His attempts to shake me up left me completely unimpressed, though. The sidecar seat is not only safe and comfy but special shock absorbers help preventing any spinal damage. For all I know it is a perfectly smooth ride.
Dom in action... no wait a minute, does he ride with his eyes closed? Maybe Valencia knows the way...
Three hours later... and we are still riding. The light is fading and it is rapidly getting cold. Not for me on "my" monkey seat, though. I just hide under the cover and all is well.
A ride in the sidecar, especially with an experienced rider like Dom is FUN, capital letters! I enjoyed every minute of the 3 1/2 hours, and could have gone much longer.
If you like motorcycle riding but don't ride your own, forget about going pillion, get somebody with a hack! It is the next best thing to riding your own, honour bright!
Thank you, Dom for this unforgettable experience, and thanks to your wife Martha, who had sent you on this trip of a lifetime. Drive safely, and don't get hit by moose or bears. By the way I hope you will find your way to Alaska without the map you forgot on our dinner table...
Roland and I genuinely enjoyed having you over and sharing our views on world, life and (yes, it is indeed a hobby of those bloody Krauts...) politics. Please know that you and your family will always be welcome whenever, wherever...
All work and no play made me a dull gal, and I haven't been out having fun on two wheels lately.
I couldn't believe what the weather guessers have in store for us over the next few days:
Inspired I snapped some random moto pics along the route. Here it is the Westcoast Express going by, a weekday commuter train bringing in commuters from as far as Mission into downtown Vancouver, a pretty reliable, clean and fast alternative to driving a car. I used to commute a lot by rail back in Europe.
Just for fun I did the Belcarra loop today after work. I wasn't the only one with that idea.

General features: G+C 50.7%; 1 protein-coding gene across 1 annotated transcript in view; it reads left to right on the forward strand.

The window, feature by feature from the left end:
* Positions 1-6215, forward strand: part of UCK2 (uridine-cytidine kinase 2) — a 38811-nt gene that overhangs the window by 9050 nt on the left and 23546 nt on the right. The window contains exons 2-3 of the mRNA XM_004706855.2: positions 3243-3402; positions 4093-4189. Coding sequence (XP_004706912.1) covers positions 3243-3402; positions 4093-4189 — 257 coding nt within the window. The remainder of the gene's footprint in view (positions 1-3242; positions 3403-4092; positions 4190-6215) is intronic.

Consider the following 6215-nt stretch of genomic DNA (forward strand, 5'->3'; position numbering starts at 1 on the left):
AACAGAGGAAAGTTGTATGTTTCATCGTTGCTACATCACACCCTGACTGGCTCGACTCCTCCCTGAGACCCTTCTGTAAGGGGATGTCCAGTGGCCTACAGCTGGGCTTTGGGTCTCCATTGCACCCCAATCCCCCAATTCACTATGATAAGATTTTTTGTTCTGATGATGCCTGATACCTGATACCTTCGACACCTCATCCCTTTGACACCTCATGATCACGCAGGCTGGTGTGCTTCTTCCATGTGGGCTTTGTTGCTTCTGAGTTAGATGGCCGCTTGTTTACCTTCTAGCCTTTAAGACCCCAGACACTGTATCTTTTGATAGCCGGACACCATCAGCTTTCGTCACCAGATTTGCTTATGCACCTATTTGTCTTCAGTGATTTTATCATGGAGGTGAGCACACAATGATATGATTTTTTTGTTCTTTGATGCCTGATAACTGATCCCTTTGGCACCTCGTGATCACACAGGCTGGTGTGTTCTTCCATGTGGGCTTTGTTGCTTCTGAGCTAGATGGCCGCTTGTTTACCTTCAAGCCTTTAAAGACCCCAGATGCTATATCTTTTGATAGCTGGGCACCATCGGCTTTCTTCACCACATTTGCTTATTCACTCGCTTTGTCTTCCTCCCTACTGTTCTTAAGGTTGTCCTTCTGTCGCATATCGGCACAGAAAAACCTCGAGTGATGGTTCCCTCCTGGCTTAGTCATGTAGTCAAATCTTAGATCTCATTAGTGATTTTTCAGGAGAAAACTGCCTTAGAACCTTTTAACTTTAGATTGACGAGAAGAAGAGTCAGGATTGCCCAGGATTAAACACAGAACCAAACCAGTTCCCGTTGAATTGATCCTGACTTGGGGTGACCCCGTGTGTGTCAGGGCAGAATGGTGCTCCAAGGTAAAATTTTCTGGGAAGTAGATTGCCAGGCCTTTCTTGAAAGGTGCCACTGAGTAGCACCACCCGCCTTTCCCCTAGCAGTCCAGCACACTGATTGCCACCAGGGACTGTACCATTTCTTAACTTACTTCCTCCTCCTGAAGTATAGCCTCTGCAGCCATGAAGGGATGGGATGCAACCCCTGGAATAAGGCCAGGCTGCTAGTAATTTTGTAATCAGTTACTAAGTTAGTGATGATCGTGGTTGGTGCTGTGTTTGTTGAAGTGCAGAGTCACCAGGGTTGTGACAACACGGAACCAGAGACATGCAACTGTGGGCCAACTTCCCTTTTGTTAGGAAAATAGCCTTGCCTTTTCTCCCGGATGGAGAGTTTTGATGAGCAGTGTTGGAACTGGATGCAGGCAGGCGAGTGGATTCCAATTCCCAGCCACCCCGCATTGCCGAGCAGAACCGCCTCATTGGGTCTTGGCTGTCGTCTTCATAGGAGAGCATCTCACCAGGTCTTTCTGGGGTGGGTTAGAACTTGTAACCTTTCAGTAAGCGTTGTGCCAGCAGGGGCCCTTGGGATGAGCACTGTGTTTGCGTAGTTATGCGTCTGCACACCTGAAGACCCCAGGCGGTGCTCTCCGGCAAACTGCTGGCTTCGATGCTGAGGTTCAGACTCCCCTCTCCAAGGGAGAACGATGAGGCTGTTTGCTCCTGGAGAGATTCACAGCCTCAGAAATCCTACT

For those who celebrate the upcoming holidays: Happy Easter and good (egg) hunting! For the rest: Enjoy your long weekend, and I hope you'll get in some ridin'!
Our walk around town lead us down to the ocean and along the shoreline walkways. The water was calm and blue.
We noticed lots of newer buildings at the waterfront, alas train tracks would hint at living not being as peaceful and quiet as it looked.
We took a desperately needed break from walking at Starbucks' first Cafe, before we continued our tour.
Guido wanted to shop for some new gear after his got damaged in a recent encounter of the deer kind, and we ended up at Touratech, the leading brand in motorcycle equipment. Touratech is German, need I say more? The shop had a world traveler's bike on display. It's owner, Mason Huffine rode 90,000 miles in three years on his BMW F650. Good for him!
I like orange!
Our day came to its spectacular end at the probably best Italian restaurant at the Pacific Westcoast, the Serafina. We were too busy chatting and too hungry taking pictures, but believe me it when I say that the food was molto delizioso authentic Mediterranean cuisine.
The next day we visited Mount Rainier National Park expecting to see some sights of the gorgeous volcanic mountain itself.
We had to cross a single line bridge that was in very questionable condition, and swayed when cars drove over it.
Nevertheless we bravely stayed long enough for a quick picture.
At Carbon River the riverbed indicated that the stream would swell immensely during springtime.
We followed a logging road uphills and were rewarded with a gorgeous view on Mount Rainier. That was before we got distracted by another attraction: The familiar noise of two dual bikes, the riders waving at us while climbing further uphills. It was a good day for motorcycling.
A mountain called Rainier.
Alas, we could not dwell, as Guido needed to catch a flight home in the afternoon. It was fabulous however, that we were able to spend a few wonderful days with our friends. Life is good.